You want irony?
The most obvious problem on our horizon involves Iran seemingly intent on acquiring nuclear weapons, and the world's greatest power claiming to have our interests at heart. but with a President and Secretary of State who are sounding like Neville Chamberlain.
Another problem that may be equally serious is lots of Palestinians armed with stones, which they are throwing in the direction of other Palestinians.
Enough has already been said about the first problem. A recent op-ed piece in the New York Times spells out as good as anything the conundrum. It carries the headline "Nuclear Mullahs" and reaches the tentative conclusion that the United States can live with a nuclear Iran. Israelis are fearful that the item reflects thinking in the Obama White House, and recent reiterations of a reliance on a "political solution" reinforce that view.
The item also says that Israel can live with a nuclear Iran, given its capacity of massive retaliation.
For me, the analysis does not give enough weight to Shi'ite fanaticism or the small size and dense population of Israel. Destroying Iran would give Israelis little pleasure if a substantial part of this country and its people disappeared in the first strike.
Associated with that first problem are Israeli quarrels about how to deal with the greatest power, as always concerned about its exalted status. Has the Prime Minister pushed too hard? Given Israeli fears of yet another Holocaust, should he push harder, even in the context of a presidential election? Are Barack Obama and Hillary Clinton fixed by their culture to be quick to offense, and concerned to put American interests far ahead of those claimed by distant Israel? Will this be another case like that of the Roosevelt Administration, quieting Jewish protests with platitudes but concerned to avoid a war for the Jews and intent on keeping American borders closed to all but a selected elite?
There are no obvious answers to those painful questions.
Meanwhile, there are commotions in all the major Palestinian cities of the West Bank, ostensibly protesting the existing regime. Involved in the motivations are economic problems in the context of an unresponsive and corrupt elite. For some time now we have known that Palestinian nationalism co-exists with intense cynicism toward its own leadership.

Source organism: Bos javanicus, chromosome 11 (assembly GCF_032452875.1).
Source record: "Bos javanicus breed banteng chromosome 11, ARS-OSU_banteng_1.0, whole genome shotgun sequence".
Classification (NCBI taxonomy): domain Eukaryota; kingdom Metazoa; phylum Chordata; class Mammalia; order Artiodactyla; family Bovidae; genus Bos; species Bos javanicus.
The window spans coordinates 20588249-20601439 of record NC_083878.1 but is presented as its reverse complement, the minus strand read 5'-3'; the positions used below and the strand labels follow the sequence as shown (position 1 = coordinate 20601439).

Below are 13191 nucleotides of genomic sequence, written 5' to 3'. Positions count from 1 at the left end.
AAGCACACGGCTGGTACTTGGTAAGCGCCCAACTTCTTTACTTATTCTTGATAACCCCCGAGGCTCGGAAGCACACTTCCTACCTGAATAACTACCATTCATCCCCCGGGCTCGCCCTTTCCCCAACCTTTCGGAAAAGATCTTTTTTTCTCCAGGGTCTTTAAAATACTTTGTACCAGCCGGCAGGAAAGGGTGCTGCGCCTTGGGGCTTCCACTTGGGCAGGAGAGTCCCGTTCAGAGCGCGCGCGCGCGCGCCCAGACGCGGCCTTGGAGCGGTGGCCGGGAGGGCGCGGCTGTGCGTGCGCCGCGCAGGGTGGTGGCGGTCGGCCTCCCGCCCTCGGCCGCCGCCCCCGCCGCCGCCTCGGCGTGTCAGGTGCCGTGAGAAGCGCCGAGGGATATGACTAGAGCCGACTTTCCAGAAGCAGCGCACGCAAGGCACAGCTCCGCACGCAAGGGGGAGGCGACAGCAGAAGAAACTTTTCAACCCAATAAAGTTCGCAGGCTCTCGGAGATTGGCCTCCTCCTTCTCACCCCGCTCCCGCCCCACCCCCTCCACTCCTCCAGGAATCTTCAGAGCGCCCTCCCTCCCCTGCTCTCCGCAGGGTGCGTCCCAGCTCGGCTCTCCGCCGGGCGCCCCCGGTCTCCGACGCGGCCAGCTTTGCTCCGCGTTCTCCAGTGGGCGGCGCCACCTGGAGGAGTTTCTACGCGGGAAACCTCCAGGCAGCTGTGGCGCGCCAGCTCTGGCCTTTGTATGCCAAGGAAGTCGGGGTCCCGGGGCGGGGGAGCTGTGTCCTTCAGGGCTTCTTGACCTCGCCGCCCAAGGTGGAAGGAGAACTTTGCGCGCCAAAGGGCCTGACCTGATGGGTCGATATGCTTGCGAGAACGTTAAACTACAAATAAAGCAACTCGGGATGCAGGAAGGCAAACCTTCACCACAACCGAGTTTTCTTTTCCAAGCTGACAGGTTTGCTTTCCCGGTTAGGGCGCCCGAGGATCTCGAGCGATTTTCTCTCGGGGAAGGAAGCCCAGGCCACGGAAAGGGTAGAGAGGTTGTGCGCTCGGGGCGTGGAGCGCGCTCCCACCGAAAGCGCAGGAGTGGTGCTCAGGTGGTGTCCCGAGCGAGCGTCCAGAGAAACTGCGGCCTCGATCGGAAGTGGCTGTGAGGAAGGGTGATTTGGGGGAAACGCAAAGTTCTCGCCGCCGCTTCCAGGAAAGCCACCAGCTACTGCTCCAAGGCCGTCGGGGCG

For Israel the internal Palestinian crisis--not yet at the level of Arab spring et al as manifest in numerous other Middle Eastern countries but moving in that direction-- may be even more pressing than the Iran-Washington elephants in the living room. The Palestinian problem is more immediate in location and timing. Israel does not occupy Palestine, but we live cheek by jowl with the Palestinians. Members of the Palestinian governing elite, known for having their personal and family fingers in the economic pie, are blaming Israel for the problems of the West Bank in a way that may translate into another round of incitement and violence. Or the Palestinians' cousins in Israel may join the protests and present Israeli security personnel with difficult challenges of stones, pistols, rifles, and low-level explosives that have to be met without a full scale onslaught that would have undesirable spillovers in the assurance of international condemnation and another round of unwanted occupation.
Also on the agenda, perhaps of particular interest to academics, is the not quite yet born University in Ariel. The government has approved its upgrading from University Center (formerly college) to University, but the final decision is waiting on a case in the Supreme Court and the imprimatur of Defense Ministry and IDF officials, who have responsibility for governing "occupied territories."
Leaving aside the professional and political squabbles about whether the institution is ready for University designation, no less a figure than the British Foreign Secretary issued a "strong condemnation" of the government's decision. William Hague said he was "very disappointed," about the establishment of a university
""beyond the Green Line in a settlement that is illegal according to international law. This decision will deepen the presence of the settlements in the Palestinian territories and will create another obstacle to peace with the Palestinians."
That a ranking British official sees Ariel as a serious obstacle to peace with the Palestinians is in the same category of ranking Americans who think there is still something to be gained by negotiating with Iranians. Such expressions hand around our neck as part of the international environment that begins an explanation of Middle Eastern problems with Israel's actions or inaction.
Friends of Britain would say that the government is working to avoid movements among its academics to impose boycotts on Israeli institutions, and the timing of Ariel's upgrading will make that task all the more difficult.
Take your pick and start by ranking the problems: Iran, Obama's White House, Palestinian protests so far primarily against Palestinians, Ariel. Once you've decided which is more serious, or which is more amenable to treatment, get down to the business of drafting plans of action.
I'm all ears.
Ira Sharkansky (Emeritus)
Department of Political Science
Hebrew University of Jerusalem
Posted by Ira Sharkansky at September 12, 2012 12:06 AM